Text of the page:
Milton Mills. MOSES K. COWELL, M.D. Typhoid Fever – Four cases, one fatal; two, with the one fatal, in town; one in Lebanon, Maine; one in Acton, Maine. Polluted water in all cases, to which I attribute the disease. Diphtheria – Three cases, none fatal; two in town, one in Acton, Me. Bad sanitary conditions in all cases. Think polluted water the most common source of the disease (Clarke, 1888).

Moses K. Cowell, a physician, aged seventy-six years (b. ME), headed an Acton, ME, household at the time of the Twelfth (1900) Federal Census. Moses K. Cowell owned his house, free-and-clear. His household appeared in the enumeration between the households of Francis Coffrin, a farm laborer, aged seventy-one years (b. NH), and Edward J. Brierley, a grocer, aged fifty-one years (b. MA).

Moses K. Cowell appeared in the Milton directories of 1902, and 1905, as having his house at the Acton bridge, in Milton Mills.

Moses K. Cowell died of senile gangrene in Acton, ME, July 8, 1905, aged eighty-two years, four months, and six days. (Dr. W.E. Pillsbury signed his death certificate).


References:

Clarke, Arthur E. (1888). Report of the State Board of Health of the State of New Hampshire, 1888. Retrieved from books.google.com/books?id=DZ4_GY2UvBcC&pg=PA44

Find a Grave. (2016, June 9). Moses K. Cowell. Retrieved from www.findagrave.com/memorial/164165614/moses-k-cowell

Heirlooms Reunited. (2019, January 29). May Entries in the 1873 Diary of Ida Isadore Reynolds (1860-1946) of Acton, Maine; Future Wife of John Jotham Shapleigh (1856-1923). Retrieved from www.heirloomsreunited.com/2019/01/may-entries-in-1873-diary-of-ida.html

Wikipedia. (2020, December 26). Catarrh. Retrieved from en.wikipedia.org/wiki/Catarrh

Ray’s Marina Fires of 1972-73

By Muriel Bristol | February 24, 2021

Ray's Marina - LogoThe following two news articles emerged while researching Milton’s Railroad Station Agents. They fall a bit beyond the time frame with which we have concerned ourselves so far, but they do throw some light on  the ultimate fate of Milton’s Railroad Station or Depot building of 1873.

And our readers seem also to retain a considerable interest in and affection for Ray’s Marina. (The marina would rise from the ashes to close finally forty years later).

Ray’s Marina Fire of Monday, December 11, 1972

Fire Destroys Milton Marina. Damage Estimated at $200,000. MILTON – An exploding snowmobile has been listed as the cause of the major blaze which destroyed all by the offices of Ray’s Marina in Milton Monday afternoon. According to Ray Lamoureux, owner of the marina, an employee was working on a snowmobile in one of the bays when a spark set off the fire.

Milton Fire Chief Herb Downs said the fire spread rapidly from the working bay to the upper floor of the structure and then the most of the other building. Firemen from Milton, Farmington and Rochester worked for nearly three hours to put out the blaze, which according to Mr. Lamoureux caused an estimated $200,000 worth of damage.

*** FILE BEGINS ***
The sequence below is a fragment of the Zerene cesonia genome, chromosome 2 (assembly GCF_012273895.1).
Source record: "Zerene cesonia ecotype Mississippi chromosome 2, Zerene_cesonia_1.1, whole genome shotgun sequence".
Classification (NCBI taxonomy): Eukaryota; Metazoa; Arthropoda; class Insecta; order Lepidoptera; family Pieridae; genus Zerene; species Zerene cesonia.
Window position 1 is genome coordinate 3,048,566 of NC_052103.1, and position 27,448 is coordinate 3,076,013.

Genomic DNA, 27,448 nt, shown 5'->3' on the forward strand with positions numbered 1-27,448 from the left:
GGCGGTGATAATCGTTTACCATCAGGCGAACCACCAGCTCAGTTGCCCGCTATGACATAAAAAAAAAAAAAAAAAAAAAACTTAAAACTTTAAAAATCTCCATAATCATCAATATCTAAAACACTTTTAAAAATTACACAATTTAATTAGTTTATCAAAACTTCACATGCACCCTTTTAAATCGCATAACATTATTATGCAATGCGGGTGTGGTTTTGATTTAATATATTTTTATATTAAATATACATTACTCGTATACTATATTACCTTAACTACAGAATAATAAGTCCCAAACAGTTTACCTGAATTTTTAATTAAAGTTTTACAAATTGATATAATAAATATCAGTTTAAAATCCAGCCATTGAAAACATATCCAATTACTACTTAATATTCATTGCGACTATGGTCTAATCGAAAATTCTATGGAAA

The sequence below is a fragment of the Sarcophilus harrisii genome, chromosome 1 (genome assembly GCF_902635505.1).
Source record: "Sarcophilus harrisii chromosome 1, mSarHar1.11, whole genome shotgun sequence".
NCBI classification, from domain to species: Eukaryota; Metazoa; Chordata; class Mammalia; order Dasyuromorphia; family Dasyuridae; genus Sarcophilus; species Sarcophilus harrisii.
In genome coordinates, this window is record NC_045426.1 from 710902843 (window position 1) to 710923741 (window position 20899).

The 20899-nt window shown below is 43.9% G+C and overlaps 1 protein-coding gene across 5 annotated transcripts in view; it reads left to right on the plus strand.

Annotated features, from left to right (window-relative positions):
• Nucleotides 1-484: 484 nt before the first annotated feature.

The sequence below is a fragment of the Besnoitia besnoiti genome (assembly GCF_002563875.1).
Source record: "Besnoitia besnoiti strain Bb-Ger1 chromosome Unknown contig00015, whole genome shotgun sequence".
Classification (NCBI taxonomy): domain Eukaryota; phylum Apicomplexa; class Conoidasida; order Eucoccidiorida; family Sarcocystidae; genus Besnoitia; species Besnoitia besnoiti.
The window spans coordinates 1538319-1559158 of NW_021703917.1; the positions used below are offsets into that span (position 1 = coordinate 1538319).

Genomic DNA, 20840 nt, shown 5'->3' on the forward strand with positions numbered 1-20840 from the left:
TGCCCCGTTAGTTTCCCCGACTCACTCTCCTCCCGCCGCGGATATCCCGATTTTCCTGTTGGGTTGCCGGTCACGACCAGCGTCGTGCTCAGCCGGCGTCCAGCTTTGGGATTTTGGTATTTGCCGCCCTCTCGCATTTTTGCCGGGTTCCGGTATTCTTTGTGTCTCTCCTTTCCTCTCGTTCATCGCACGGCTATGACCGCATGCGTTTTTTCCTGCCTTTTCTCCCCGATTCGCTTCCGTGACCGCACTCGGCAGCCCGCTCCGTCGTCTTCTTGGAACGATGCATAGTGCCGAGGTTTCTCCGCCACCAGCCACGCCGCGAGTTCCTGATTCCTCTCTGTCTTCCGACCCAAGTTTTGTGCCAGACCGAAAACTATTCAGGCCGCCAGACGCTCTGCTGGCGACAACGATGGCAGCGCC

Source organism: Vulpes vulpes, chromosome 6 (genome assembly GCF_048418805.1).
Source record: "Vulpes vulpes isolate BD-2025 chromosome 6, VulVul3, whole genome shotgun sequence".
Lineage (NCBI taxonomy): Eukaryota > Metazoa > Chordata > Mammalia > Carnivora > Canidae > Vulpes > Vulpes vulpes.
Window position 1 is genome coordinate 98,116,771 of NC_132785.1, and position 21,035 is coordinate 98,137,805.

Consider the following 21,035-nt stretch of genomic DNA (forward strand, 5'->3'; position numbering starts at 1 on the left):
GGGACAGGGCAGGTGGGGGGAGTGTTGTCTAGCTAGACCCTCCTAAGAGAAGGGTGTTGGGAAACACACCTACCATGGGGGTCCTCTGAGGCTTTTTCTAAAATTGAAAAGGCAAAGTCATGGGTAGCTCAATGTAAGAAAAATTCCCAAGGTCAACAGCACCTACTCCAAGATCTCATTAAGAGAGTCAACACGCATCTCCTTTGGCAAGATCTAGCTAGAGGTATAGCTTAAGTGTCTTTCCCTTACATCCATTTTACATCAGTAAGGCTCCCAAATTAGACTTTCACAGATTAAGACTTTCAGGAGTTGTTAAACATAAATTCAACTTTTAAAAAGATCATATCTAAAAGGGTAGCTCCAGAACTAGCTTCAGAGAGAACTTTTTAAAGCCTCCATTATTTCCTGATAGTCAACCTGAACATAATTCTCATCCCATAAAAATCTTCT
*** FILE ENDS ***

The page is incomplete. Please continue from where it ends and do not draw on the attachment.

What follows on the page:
On Tuesday Mr. Lamoureux surveyed the damage and indicated that he intended to start rebuilding immediately. For the time being the marina will continue operating out of the American Service Station next door with offices in a cottage on the other side of the structure. Mr. Lamoureux noted that although the telephone lines were destroyed in the fire and new homes [phones?] were installed on Tuesday, the numbers will remain the same, they are 332-1511 and 652-4523.

Prior to the location of Ray’s Marina at the site, the area served for nearly 100 years as the Milton Railroad Depot. Several years ago the facilities were moved to Rochester and the building lay abandoned for some time until Ray’s took over in 1963. During his ownership Mr. Lamoureux built onto the original structure and added a showroom and office space. The railroad depot was kept and converted into a repair shop. It was the railroad depot section of the building which was destroyed (Farmington News, [Thursday,] December 14, 1972).

The article was illustrated with four photos, which will not copy well. Their captions appear below.

Ray's Marina - PH721006
Ray’s Marina Advertisement of October 1972 (Portsmouth Herald, October 6, 1972)

[Photo Caption:] AS THE BURNT OUT, caved in shell of Ray’s Marina in Milton was being cleaned out on Tuesday, the day after one of Milton’s worst fires, Ray Lamoureux, owner of the Marina, was already making plans for rebuilding. For the time being, the Marina will be operating out of a cottage on one side of the building with their repair shop located in an American Service Station on the other side of the structure. (Photo by AEW).

[Photo Caption:] EVEN THOUGH the flames spread fast through Ray’s Marina in Milton all employees managed to get out of the building safely. According to Mr. Lamoureux, the owner of the business, no employees will be out of work because of the fire. He said, “It will be business as usual” (Photo by AEW).

[Photo Caption:] THE MONDAY AFTERNOON fire, which destroyed Ray’s Marina in Milton, was started when a snowmobile (pictured above) exploded and spread flames racing through the structure that once served as the Milton Railroad Depot (Photo by AEW).

[Photo Caption:] AS THINGS CALMED DOWN on Tuesday, the written location remained on the chalk board at the Milton Firehouse to tell where the fire had done $200,000 worth of damage the day before. (Photo by AEW).

Ray’s Marina Fire of Tuesday, October 30, 1973

Ten months later a Ray’s Marina boat storage building in Lebanon, ME, burned also.

Marina Blaze. WEST LEBANON, Maine (AP) – A fire here Tuesday leveled a storage building and destroyed its contents, about 65 motor boats and a fork lift truck, fire officials said. The cause of the blaze is undetermined and is under investigation. No injuries were reported. Fire fighters from several surrounding Maine and New Hampshire communities responded to the alarm. The storage building, the property of Ray’s Marina of Milton, NH, is on the Maine side of Milton Three Ponds. The marina itself is on the New Hampshire side (Portsmouth Herald, [Wednesday,] October 31, 1973).


See also Milton’s Railroad Line, Milton Railroad Station Agents, and Grand Opening of Ray’s Marina


References:

Foster’s Daily Democrat. (2016, May 12). Rheaume J. (Ray) Lamoureux. Retrieved from www.legacy.com/obituaries/fosters/obituary.aspx?n=rheaume-j-lamoureux-ray&pid=179960532&fhid=4824